Just as oil and water don’t mix, so do springs and deserts. But Crescent Spring is an exception. About 6 kilometers (3.73 miles) south of Dunhuang city, and surrounded by the Echoing-Sand Mountain, Crescent Spring can be called a natural wonder in the Gobi Desert.
Some say it reminds them of the eye of a beautiful woman, lucid, beautiful and amorous. Some say it looks like the mysterious, gentle and seductive lips of a pretty woman, or a slice of lush, sweet and crystal cantaloupe. Actually, it resembles a crescent fallen down into this desert. Having been lying among these sand dunes for thousands of years, although given many surprise attacks by sandstorms, Crescent Spring still gurgles clear, and still remains worthy as the first spring in the desert.
The lake is in the shape of a crescent, so people call it Yueyaquan Lake (Crescent Moon Lake).
According to measurements made in 1960, the average depth of the lake was 4 to 5 meters, with a maximum depth of 7.5 metres (25 ft) In the following 40 years, the depth of the lake continually declined. In the early 1990s, its area had shrunk to only 1.37 acres (5,500 m2) with an average depth of 0.9 meter (maximum 1.3 meter). In 2006, the local government with help of the central government started to fill the lake and restore its depth; its depth and size have been growing yearly since then.
You may be wondering how this desert wonder formed. It was originally a part of Danghe River, but left as a separate lake when Danghe River changed its course.
According to the “Annals of Dunhuang County”, the lake has never been covered by sand brought by strong wind from history up to now. Scientific investigations explain that the subterranean streams of Danghe River continuously replenish the lake to keep the water balanced. The other reason is that because the lake is nestling among the dunes with the southern and northern sides higher than the eastern and western ones. The wind blows along the dune slopes. It rotates upwards suddenly from the southeast entrance with sand, up to top and then out of the northwest exit. The wind blows in such a direction all the year round and creates the beautiful scenery of mounting sand and crescent lake. The lake is always clear and blue with many ripples. It never spills over in rainy season or dries out in drought.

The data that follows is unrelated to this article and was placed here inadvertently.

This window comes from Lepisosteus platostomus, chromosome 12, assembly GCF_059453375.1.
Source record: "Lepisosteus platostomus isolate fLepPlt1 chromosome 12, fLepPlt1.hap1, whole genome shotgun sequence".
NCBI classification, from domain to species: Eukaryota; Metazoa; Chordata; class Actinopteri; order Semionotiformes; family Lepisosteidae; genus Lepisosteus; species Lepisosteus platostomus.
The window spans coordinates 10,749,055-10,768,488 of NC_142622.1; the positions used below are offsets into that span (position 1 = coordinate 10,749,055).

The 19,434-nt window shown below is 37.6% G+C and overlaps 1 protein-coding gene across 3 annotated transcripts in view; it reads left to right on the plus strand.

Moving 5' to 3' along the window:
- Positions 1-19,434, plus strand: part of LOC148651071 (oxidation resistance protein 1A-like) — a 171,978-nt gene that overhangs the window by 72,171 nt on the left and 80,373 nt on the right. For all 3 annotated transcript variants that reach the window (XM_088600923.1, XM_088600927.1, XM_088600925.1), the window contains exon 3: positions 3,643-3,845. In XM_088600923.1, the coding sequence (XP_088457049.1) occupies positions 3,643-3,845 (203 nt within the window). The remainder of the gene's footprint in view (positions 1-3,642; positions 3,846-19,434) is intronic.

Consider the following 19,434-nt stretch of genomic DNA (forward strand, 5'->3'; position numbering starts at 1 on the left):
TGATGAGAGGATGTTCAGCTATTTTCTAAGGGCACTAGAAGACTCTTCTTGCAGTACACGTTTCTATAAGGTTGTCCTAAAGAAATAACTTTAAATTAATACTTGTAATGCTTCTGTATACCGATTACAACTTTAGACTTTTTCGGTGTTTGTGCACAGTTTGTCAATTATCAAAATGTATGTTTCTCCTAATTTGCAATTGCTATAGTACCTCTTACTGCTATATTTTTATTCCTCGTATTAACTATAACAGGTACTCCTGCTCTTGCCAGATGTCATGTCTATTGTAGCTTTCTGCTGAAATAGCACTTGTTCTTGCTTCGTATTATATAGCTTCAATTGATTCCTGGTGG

This lake was named a World Heritage Site by UNESCO
Along the side of the Crescent Lake is a pagoda in traditional Han Chinese architecture. A street lined with souvenir stalls leads up from the entrance to the complex. Many tourists ride camels here, organized by the complex operators, to get to the summit of the sand dunes.
The areas of Dunhuang and Jiuquan abound in cups of phosphorescent jade, a priceless drinking cup with over two thousand years’ history. According to legend, a nation in the northwest tributes such a cup to the fifth king of Zhou Dynasty for peace in the 7th century AD. After pouring wine into the cup, it shines under the moonlight and the scent becomes heavier. Therefore it got the name “the cup of phosphorescent jade”.
Wanghan, a frontier poet in Tang Dynasty, wrote a verse, Songs for Liangzhou, in high praise of the cup:
Fine wine of the grape, cup of phosphorescent jade,
Ready to drink, the pipa plays wildly on the horseback.
Do not laugh at me if I lie drunk on the battlefield,
How many soldiers back alive from the wars in history!
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